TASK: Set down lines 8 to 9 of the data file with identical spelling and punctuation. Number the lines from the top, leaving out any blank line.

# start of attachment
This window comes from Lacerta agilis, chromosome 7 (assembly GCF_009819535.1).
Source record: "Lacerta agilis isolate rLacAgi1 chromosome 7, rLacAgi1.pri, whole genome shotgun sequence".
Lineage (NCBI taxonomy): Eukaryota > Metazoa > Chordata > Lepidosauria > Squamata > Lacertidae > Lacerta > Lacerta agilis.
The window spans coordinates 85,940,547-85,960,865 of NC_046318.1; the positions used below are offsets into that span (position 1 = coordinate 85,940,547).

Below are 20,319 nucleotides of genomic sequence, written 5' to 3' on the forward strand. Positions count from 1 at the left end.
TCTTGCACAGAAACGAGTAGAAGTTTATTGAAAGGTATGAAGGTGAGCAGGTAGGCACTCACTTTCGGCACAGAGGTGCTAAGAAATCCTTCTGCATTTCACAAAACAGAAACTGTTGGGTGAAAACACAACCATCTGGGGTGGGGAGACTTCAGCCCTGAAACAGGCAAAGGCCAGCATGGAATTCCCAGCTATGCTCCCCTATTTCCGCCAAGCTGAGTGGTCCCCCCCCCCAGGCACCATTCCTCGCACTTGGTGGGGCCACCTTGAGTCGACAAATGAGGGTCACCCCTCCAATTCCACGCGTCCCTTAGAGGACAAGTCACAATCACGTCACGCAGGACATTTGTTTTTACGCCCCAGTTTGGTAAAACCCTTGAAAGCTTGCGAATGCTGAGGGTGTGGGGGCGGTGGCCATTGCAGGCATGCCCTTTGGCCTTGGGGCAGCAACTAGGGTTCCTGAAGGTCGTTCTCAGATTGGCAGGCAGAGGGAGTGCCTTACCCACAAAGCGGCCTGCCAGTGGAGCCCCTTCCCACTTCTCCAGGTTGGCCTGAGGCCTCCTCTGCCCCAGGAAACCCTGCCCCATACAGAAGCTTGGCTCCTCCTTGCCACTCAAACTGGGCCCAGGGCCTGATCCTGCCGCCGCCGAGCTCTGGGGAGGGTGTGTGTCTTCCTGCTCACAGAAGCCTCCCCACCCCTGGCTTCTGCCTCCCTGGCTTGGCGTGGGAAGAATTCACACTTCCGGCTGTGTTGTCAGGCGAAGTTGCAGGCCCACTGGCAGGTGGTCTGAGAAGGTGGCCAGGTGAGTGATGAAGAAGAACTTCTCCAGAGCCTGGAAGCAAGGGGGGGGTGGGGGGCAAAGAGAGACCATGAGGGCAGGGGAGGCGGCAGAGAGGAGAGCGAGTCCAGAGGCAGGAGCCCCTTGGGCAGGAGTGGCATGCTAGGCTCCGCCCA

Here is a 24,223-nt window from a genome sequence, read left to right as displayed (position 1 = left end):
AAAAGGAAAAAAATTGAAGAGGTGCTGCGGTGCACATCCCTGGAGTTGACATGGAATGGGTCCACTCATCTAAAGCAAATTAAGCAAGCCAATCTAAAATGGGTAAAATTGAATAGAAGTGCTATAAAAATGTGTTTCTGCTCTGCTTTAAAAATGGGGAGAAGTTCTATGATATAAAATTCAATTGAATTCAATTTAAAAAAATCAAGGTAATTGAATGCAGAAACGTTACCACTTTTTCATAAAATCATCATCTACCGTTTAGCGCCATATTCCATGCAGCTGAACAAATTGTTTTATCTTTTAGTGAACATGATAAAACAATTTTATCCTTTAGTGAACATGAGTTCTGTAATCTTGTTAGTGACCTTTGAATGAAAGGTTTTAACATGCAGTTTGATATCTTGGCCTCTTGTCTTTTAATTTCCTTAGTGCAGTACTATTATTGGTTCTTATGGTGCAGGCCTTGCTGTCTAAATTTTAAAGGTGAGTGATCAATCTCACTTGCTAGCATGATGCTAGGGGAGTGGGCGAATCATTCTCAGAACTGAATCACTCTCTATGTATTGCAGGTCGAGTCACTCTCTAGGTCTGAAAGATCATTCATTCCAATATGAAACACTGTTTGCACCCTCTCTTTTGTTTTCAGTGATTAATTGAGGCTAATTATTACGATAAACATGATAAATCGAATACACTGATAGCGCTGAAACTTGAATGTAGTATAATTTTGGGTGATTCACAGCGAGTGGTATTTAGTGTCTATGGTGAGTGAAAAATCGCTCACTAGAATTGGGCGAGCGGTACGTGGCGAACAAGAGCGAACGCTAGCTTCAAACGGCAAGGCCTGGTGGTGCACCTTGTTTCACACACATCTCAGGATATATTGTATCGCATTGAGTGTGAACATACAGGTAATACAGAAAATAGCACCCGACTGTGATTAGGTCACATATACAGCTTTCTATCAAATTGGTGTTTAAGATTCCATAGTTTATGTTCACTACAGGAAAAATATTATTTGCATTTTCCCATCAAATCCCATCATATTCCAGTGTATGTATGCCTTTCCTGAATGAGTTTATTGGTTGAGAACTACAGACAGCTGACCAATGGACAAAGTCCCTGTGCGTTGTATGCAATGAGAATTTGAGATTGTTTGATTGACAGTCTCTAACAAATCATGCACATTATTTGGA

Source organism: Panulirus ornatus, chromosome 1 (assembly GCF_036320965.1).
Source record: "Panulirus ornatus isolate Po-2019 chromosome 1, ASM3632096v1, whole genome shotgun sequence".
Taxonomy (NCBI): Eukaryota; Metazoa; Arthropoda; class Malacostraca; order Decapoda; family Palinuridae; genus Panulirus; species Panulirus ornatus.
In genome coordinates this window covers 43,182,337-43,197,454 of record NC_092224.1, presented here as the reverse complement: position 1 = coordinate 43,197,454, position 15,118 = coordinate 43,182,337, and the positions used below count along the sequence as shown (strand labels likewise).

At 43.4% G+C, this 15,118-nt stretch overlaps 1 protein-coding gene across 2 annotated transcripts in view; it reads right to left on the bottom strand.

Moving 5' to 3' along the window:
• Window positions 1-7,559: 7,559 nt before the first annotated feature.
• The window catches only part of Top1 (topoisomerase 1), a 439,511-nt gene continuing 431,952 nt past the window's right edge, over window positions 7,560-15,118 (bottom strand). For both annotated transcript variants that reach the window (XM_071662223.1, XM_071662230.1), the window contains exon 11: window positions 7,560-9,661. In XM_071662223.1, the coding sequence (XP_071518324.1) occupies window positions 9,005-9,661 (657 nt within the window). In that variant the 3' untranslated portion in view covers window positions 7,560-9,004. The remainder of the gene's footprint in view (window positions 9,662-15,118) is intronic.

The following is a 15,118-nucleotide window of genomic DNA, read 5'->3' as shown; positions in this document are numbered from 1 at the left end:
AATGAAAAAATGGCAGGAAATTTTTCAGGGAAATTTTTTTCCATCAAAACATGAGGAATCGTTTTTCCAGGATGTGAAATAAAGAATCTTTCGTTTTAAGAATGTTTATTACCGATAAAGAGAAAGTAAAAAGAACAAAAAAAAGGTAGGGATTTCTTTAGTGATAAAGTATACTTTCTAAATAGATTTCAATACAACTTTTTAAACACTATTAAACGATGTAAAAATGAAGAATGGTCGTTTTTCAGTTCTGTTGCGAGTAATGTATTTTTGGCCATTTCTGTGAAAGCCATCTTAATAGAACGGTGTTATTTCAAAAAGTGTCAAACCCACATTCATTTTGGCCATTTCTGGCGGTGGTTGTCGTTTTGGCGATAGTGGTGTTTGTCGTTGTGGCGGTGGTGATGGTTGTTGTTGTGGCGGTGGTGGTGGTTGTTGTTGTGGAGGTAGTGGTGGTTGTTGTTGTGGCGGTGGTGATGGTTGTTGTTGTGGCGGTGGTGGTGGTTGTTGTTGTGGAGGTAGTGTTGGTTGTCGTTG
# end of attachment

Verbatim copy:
AAAAGGAAAAAAATTGAAGAGGTGCTGCGGTGCACATCCCTGGAGTTGACATGGAATGGGTCCACTCATCTAAAGCAAATTAAGCAAGCCAATCTAAAATGGGTAAAATTGAATAGAAGTGCTATAAAAATGTGTTTCTGCTCTGCTTTAAAAATGGGGAGAAGTTCTATGATATAAAATTCAATTGAATTCAATTTAAAAAAATCAAGGTAATTGAATGCAGAAACGTTACCACTTTTTCATAAAATCATCATCTACCGTTTAGCGCCATATTCCATGCAGCTGAACAAATTGTTTTATCTTTTAGTGAACATGATAAAACAATTTTATCCTTTAGTGAACATGAGTTCTGTAATCTTGTTAGTGACCTTTGAATGAAAGGTTTTAACATGCAGTTTGATATCTTGGCCTCTTGTCTTTTAATTTCCTTAGTGCAGTACTATTATTGGTTCTTATGGTGCAGGCCTTGCTGTCTAAATTTTAAAGGTGAGTGATCAATCTCACTTGCTAGCATGATGCTAGGGGAGTGGGCGAATCATTCTCAGAACTGAATCACTCTCTATGTATTGCAGGTCGAGTCACTCTCTAGGTCTGAAAGATCATTCATTCCAATATGAAACACTGTTTGCACCCTCTCTTTTGTTTTCAGTGATTAATTGAGGCTAATTATTACGATAAACATGATAAATCGAATACACTGATAGCGCTGAAACTTGAATGTAGTATAATTTTGGGTGATTCACAGCGAGTGGTATTTAGTGTCTATGGTGAGTGAAAAATCGCTCACTAGAATTGGGCGAGCGGTACGTGGCGAACAAGAGCGAACGCTAGCTTCAAACGGCAAGGCCTGGTGGTGCACCTTGTTTCACACACATCTCAGGATATATTGTATCGCATTGAGTGTGAACATACAGGTAATACAGAAAATAGCACCCGACTGTGATTAGGTCACATATACAGCTTTCTATCAAATTGGTGTTTAAGATTCCATAGTTTATGTTCACTACAGGAAAAATATTATTTGCATTTTCCCATCAAATCCCATCATATTCCAGTGTATGTATGCCTTTCCTGAATGAGTTTATTGGTTGAGAACTACAGACAGCTGACCAATGGACAAAGTCCCTGTGCGTTGTATGCAATGAGAATTTGAGATTGTTTGATTGACAGTCTCTAACAAATCATGCACATTATTTGGA

Source organism: Panulirus ornatus, chromosome 1 (assembly GCF_036320965.1).